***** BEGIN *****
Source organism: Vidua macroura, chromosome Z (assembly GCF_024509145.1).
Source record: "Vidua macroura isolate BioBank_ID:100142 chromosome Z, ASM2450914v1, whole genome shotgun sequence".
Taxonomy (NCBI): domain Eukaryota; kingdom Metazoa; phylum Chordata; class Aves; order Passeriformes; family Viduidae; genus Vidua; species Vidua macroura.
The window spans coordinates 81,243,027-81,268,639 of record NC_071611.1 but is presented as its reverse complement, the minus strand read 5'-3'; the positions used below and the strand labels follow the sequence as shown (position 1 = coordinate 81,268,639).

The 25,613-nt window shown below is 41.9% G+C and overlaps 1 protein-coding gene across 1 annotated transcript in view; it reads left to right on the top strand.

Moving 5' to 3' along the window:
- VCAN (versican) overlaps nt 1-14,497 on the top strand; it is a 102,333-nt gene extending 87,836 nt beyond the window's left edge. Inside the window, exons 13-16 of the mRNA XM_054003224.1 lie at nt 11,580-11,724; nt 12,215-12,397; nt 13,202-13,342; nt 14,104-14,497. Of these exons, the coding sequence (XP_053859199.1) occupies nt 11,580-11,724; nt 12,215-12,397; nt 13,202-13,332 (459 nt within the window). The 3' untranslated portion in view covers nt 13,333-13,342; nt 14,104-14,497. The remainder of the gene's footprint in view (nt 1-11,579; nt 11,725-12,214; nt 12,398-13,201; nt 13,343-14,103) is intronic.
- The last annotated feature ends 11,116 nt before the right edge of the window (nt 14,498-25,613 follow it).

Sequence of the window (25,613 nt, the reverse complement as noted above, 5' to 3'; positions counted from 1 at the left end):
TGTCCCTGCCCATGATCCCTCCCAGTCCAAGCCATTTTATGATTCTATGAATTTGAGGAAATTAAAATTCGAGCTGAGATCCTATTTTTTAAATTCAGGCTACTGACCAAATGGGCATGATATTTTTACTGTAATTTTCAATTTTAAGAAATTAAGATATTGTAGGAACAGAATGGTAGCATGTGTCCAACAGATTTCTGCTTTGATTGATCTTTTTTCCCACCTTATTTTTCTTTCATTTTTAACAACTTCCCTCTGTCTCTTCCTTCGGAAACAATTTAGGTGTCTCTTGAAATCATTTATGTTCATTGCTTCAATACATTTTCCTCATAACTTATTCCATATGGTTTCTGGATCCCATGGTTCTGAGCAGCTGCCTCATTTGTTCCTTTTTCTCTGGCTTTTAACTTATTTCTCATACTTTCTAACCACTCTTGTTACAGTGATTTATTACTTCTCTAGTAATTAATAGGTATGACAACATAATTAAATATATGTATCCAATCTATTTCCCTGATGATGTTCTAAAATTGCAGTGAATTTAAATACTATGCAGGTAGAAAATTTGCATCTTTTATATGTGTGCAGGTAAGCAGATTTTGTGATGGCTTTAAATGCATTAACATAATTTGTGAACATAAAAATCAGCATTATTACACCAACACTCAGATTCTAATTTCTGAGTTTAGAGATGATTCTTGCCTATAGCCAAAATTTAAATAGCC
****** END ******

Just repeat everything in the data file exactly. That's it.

Source organism: Vidua macroura, chromosome Z (assembly GCF_024509145.1).
Source record: "Vidua macroura isolate BioBank_ID:100142 chromosome Z, ASM2450914v1, whole genome shotgun sequence".
Taxonomy (NCBI): domain Eukaryota; kingdom Metazoa; phylum Chordata; class Aves; order Passeriformes; family Viduidae; genus Vidua; species Vidua macroura.
The window spans coordinates 81,243,027-81,268,639 of record NC_071611.1 but is presented as its reverse complement, the minus strand read 5'-3'; the positions used below and the strand labels follow the sequence as shown (position 1 = coordinate 81,268,639).

The 25,613-nt window shown below is 41.9% G+C and overlaps 1 protein-coding gene across 1 annotated transcript in view; it reads left to right on the top strand.

Moving 5' to 3' along the window:
- VCAN (versican) overlaps nt 1-14,497 on the top strand; it is a 102,333-nt gene extending 87,836 nt beyond the window's left edge. Inside the window, exons 13-16 of the mRNA XM_054003224.1 lie at nt 11,580-11,724; nt 12,215-12,397; nt 13,202-13,342; nt 14,104-14,497. Of these exons, the coding sequence (XP_053859199.1) occupies nt 11,580-11,724; nt 12,215-12,397; nt 13,202-13,332 (459 nt within the window). The 3' untranslated portion in view covers nt 13,333-13,342; nt 14,104-14,497. The remainder of the gene's footprint in view (nt 1-11,579; nt 11,725-12,214; nt 12,398-13,201; nt 13,343-14,103) is intronic.
- The last annotated feature ends 11,116 nt before the right edge of the window (nt 14,498-25,613 follow it).

Sequence of the window (25,613 nt, the reverse complement as noted above, 5' to 3'; positions counted from 1 at the left end):
TGTCCCTGCCCATGATCCCTCCCAGTCCAAGCCATTTTATGATTCTATGAATTTGAGGAAATTAAAATTCGAGCTGAGATCCTATTTTTTAAATTCAGGCTACTGACCAAATGGGCATGATATTTTTACTGTAATTTTCAATTTTAAGAAATTAAGATATTGTAGGAACAGAATGGTAGCATGTGTCCAACAGATTTCTGCTTTGATTGATCTTTTTTCCCACCTTATTTTTCTTTCATTTTTAACAACTTCCCTCTGTCTCTTCCTTCGGAAACAATTTAGGTGTCTCTTGAAATCATTTATGTTCATTGCTTCAATACATTTTCCTCATAACTTATTCCATATGGTTTCTGGATCCCATGGTTCTGAGCAGCTGCCTCATTTGTTCCTTTTTCTCTGGCTTTTAACTTATTTCTCATACTTTCTAACCACTCTTGTTACAGTGATTTATTACTTCTCTAGTAATTAATAGGTATGACAACATAATTAAATATATGTATCCAATCTATTTCCCTGATGATGTTCTAAAATTGCAGTGAATTTAAATACTATGCAGGTAGAAAATTTGCATCTTTTATATGTGTGCAGGTAAGCAGATTTTGTGATGGCTTTAAATGCATTAACATAATTTGTGAACATAAAAATCAGCATTATTACACCAACACTCAGATTCTAATTTCTGAGTTTAGAGATGATTCTTGCCTATAGCCAAAATTTAAATAGCC